Pazuzu or PTSD?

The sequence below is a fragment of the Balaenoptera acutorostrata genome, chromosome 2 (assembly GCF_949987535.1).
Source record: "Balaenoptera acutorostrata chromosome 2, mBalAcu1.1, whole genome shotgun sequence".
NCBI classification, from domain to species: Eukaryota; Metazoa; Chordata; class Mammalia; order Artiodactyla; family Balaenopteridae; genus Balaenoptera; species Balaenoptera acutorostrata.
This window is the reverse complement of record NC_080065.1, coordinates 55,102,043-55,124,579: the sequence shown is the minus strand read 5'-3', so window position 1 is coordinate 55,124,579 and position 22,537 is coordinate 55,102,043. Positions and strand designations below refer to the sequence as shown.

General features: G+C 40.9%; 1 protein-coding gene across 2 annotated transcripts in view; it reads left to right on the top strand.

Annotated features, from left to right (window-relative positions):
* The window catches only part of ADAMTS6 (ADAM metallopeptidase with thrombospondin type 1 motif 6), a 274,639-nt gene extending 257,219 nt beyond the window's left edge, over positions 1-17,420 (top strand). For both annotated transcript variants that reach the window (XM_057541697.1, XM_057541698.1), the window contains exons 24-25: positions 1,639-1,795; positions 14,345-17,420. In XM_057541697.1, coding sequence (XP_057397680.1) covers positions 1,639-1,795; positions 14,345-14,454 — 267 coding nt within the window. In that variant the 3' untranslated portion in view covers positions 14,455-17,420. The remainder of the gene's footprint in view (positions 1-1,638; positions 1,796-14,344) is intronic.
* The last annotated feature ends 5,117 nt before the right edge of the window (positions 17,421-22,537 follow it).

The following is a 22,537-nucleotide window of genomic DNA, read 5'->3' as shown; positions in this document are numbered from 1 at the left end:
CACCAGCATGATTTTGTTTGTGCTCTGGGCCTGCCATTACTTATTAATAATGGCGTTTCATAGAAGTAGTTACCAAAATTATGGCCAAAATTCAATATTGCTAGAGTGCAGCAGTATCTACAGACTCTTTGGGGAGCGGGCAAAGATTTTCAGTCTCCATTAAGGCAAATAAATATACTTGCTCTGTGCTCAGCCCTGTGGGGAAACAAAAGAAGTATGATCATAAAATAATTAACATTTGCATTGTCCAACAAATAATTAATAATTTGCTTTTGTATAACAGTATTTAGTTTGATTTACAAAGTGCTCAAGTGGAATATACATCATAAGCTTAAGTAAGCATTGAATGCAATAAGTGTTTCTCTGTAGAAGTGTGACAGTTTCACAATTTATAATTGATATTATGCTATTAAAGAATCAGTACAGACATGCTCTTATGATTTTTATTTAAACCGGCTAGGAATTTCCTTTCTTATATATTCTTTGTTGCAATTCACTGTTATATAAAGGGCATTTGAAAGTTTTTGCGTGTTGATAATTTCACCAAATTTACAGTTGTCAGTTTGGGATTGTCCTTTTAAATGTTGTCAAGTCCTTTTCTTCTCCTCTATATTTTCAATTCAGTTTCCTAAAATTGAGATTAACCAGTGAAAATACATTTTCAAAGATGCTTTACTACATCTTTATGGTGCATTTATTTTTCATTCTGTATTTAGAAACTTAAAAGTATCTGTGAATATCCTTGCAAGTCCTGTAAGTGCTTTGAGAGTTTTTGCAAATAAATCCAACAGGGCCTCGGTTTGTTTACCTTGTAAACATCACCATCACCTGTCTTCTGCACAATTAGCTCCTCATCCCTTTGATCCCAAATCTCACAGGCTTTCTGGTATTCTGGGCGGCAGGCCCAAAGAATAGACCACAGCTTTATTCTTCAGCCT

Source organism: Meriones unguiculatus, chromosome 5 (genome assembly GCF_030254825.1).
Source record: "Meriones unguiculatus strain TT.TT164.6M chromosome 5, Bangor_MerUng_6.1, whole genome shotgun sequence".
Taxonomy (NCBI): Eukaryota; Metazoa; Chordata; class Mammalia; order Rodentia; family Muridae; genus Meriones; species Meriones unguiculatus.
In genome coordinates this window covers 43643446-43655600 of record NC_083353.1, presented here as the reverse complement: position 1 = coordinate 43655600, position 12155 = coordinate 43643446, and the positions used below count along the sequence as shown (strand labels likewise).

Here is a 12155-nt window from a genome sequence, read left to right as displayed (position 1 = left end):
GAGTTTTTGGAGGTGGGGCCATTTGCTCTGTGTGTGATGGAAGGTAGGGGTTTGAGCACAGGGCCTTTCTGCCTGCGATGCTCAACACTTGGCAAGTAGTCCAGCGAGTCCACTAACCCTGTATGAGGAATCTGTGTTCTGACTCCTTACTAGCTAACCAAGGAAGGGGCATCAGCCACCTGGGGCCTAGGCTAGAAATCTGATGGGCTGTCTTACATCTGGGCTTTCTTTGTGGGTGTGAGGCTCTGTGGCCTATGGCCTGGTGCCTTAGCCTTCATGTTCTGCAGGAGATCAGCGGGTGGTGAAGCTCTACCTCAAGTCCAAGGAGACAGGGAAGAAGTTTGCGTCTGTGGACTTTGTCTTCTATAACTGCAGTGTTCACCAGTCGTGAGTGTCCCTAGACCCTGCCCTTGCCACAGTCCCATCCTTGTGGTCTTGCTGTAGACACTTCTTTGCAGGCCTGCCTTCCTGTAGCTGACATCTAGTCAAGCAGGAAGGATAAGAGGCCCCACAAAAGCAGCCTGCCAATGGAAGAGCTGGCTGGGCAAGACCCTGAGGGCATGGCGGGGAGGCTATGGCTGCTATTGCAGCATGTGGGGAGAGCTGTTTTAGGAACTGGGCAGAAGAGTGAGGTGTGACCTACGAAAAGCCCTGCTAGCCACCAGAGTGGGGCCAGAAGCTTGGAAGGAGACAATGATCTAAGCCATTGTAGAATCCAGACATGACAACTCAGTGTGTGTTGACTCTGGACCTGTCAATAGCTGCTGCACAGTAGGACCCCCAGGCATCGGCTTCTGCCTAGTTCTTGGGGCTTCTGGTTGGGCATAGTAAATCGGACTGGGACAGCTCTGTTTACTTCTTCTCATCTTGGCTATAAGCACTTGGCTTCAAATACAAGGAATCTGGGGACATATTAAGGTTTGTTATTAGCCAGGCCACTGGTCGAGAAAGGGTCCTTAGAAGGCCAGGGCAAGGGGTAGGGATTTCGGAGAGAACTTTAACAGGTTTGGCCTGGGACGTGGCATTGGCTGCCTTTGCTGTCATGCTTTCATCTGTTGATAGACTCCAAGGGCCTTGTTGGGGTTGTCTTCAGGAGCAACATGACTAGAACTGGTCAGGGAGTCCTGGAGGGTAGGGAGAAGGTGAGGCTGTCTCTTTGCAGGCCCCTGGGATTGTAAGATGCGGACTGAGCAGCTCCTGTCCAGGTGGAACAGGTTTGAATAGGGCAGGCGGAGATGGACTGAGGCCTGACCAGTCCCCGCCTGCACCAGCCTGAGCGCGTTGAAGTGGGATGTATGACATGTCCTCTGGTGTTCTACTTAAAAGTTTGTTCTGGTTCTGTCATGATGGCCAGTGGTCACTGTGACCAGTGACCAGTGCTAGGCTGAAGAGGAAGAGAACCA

William Peter Blatty’s novel may be a thesis on the legitimacy of exorcism. William Friedkin’s timeless screen adaptation appears to dig deeper. Priests and pea-green vomit are at the center of an epic struggle between good and evil, but is that all there is? Friedkin’s film appears to address a mightier elephant in the room: sexual abuse and the BSOD (blue screen of death) trope that ensues. Little Reagan presents herself as a sweet and innocent girl, upon whom her mother dotes. The doting comes with a grain of salt, however: How involved is Chris in her daughter’s life? Is she willingly allowing certain things to affect the child, either out of fear or of sheer complacency? The real culprit is none other than Burke Dennings.  Chris’ associate and friend clearly has bigger plans: His intentions are to sink his claws into the McNeil household and his manhood into Chris…. The most frightening implication is that Dennings actually has eyes (and libido) for Reagan. The ouija board, with which she played, is only a tangible hate sink, onto which the audience can project their rationalizations for the erratic occurrences around the house. The deadpan (pun intended) warning of “you’re gonna die up there”, which Reagan delivers at the dinner party before relieving herself on the carpet, is nothing more than a child’s unfiltered response to the guests’ conversing about a flight they were planning to take. Naturally, the guests are unaware of the girl’s physical ailments and assume that she is delirious (possessed, as it were). The possession that the audience witnesses on-screen is a manifestation of Dennings’ nefarious actions towards Reagan. When the stricken girl screams, “Mother, make it stop!”, she is imploring Chris to stop making excuses for Dennings and keeping him around. She wants to make her mother aware of the sexual abuse he had inflicted. How else would a little girl consciously spew profanity and subject her own mother to unspeakable acts? Friedkin is showing the audience the visceral internal turmoil that a victim of rape, pedophilia, and physical abuse endures. Nobody is willing to accept the possibility that such a sweet, upstanding guy like Dennings could possibly want to violate a little girl. The claims get mistaken for childish musings and chalked up to demons. In reality, Chris was the one manipulated by Dennings; he presumably showered the  woman with money and gifts for the purpose of keeping her quiet about what he did to Reagan.